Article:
Google and Qualcomm are teaming up to enable an extended support period for flagship Android smartphones. Qualcomm, with Google’s help, will now support its chipsets for three years of major OS updates and four years of security updates, enabling better-than-Pixel tier for all future Android phones, provided your OEM is willing to go along. to work. This policy starts with the flagship Snapdragon 888, but even lower chips will be supported. Qualcomm PR tells us “the plan is to roll this out to all Snapdragon chipsets, including the lower ones, but starting with the new Snapdragon 888 platform.”
Part of the challenge of Android updates is the continuous chain of software retention that must be maintained across companies, from the Android repository to your phone. Google and Qualcomm now say they’re willing to pass the update baton to OEMs for three major updates and four years of security updates, but OEMs will need to update their Android skins and ship working builds to each of their devices. If they don’t, at least we now know who to blame.
Qualcomm and Google’s blog posts both contain the same wording, that they “will support 4 Android OS versions and 4 years of security updates.” Read that quote carefully and you’ll see two different units of measurement happening there, which some people have misinterpreted. While there are four years of security updates, the two companies include the first release of Android in their quote of “4 Android OS versions,” so it’s three years of major Android updates, not four years. We double-checked with Qualcomm and came back: “Qualcomm supports the launch version + 3 OS upgrades, for a total of 4 major Android OS versions. Snapdragon 888 supports Android 11, 12, 13 and 14.”
This is the same update plan that Pixels got and what Samsung promised, but with another year of security updates. Keep in mind that Qualcomm is also bringing this level of support to low-end devices, so while this is only a small step for flagship phones, lower-end phones can get significantly more support.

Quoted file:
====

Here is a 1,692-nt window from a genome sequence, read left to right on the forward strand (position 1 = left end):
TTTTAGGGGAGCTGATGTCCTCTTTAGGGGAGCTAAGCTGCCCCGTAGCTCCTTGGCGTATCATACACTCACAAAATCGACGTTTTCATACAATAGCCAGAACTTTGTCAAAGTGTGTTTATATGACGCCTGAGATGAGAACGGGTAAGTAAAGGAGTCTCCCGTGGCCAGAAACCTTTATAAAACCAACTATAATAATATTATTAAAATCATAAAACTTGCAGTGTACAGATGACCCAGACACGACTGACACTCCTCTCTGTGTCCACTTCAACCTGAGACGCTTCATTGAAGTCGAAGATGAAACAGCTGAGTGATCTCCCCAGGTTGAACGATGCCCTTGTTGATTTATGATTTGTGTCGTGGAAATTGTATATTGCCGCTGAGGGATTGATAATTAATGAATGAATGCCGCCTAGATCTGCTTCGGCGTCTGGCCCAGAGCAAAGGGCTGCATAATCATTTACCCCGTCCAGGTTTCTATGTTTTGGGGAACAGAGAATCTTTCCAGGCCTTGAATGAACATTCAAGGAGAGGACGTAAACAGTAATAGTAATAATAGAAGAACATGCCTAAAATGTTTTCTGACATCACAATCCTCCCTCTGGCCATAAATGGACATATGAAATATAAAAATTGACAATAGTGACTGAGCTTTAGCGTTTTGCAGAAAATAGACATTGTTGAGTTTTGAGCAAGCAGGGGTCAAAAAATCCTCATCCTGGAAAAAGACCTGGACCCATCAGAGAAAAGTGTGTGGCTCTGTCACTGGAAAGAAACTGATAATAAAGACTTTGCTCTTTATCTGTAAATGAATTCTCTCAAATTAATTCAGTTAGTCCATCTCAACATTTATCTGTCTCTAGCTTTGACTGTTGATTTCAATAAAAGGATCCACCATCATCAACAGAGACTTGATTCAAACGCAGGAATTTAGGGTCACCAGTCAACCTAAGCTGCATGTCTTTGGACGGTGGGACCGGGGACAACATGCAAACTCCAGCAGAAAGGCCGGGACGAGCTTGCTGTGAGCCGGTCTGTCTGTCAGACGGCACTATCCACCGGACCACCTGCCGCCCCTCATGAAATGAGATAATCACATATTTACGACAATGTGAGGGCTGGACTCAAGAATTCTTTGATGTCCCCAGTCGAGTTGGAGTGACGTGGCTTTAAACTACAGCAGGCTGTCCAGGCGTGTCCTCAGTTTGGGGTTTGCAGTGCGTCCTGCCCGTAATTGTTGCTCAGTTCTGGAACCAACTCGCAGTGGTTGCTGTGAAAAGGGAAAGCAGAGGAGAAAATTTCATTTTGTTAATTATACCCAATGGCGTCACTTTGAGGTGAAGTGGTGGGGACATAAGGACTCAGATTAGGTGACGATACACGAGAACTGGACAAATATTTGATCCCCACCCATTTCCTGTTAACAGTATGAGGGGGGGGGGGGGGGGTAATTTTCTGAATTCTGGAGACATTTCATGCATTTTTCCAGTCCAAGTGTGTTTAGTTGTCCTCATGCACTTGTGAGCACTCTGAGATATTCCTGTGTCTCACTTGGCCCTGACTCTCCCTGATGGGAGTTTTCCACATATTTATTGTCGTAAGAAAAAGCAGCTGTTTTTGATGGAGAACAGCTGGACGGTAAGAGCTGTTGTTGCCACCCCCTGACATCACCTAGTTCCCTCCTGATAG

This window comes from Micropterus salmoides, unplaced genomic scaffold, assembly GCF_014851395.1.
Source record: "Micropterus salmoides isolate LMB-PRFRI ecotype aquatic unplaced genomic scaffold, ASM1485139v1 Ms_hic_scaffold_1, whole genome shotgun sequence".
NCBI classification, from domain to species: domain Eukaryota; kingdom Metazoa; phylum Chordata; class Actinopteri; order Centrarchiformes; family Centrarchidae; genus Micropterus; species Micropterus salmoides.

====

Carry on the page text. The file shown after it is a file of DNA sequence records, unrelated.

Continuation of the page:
Google’s blog post goes into detail about how it’s made updating easier for SoC manufacturers like Qualcomm. Project Treble’s re-architecture of Android split the OS in two, separating the OS from the hardware with a modular interface. This makes it easy to run the same build of Android on multiple pieces of hardware (this is called a Generic System Image, or GSI). While that makes things easier if you’re an OEM building an Android skin, apparently Google was bulking up update requirements for SoC vendors.
SoC vendors are partially responsible for the “vendor” implementation in Project Treble – the lower half of the OS split that contains the hardware support. While things above the Project Treble split (the software) guaranteed backward compatibility, the hardware support was not. For each SoC, Qualcomm would have to maintain a vendor implementation for each software history permutation. That means one for phones launched with Android 10, another for Android 11, and a third for devices launched with Android 10 and upgraded to Android 11.
This system did not scale well. Today, Google is vaguely announcing changes to Project Treble that will allow Qualcomm to support new and upgrade devices with a single vendor deployment. It’s also (again, vaguely) come up with some kind of scheme to let Qualcomm use the same vendor implementation for multiple SoCs, which will reduce the update work even more.
Faster updates happen slowly
Google also takes the time to update us on the status of the Android update situation. Android 11 sees ever so slightly fastest adoption rate ever, surpassing previous release (previously fastest ever), at least in terms of raw users (I doubt the percentage would be much different, as I doubt the total number of active Android users ). users has changed in a year.) Thanks to Project Treble, the Android 10 card turned into a bad hockey stick about 100 days after launch, and we’re not at that stage yet with Android 11.
Of course, this still doesn’t bring Android in line with what Apple has done, which is five years of major OS updates and seven years of security updates for iPhones. However, Apple is the SoC seller, the OS developer and the device manufacturer, so it has less logistics to work out and it doesn’t have to deal with maintaining profit margins every step of the way.
Any announcement of an Android update feels like a small step to improve the situation, and nothing will be a panacea apart from blowing up the entire system. Pretty much every sentence in this article could end with the caveat “if your OEM will cooperate”, and for many that last link in the update chain will be the critical one. If your OEM doesn’t want to play ball, you know what to do, right? Vote with your wallet!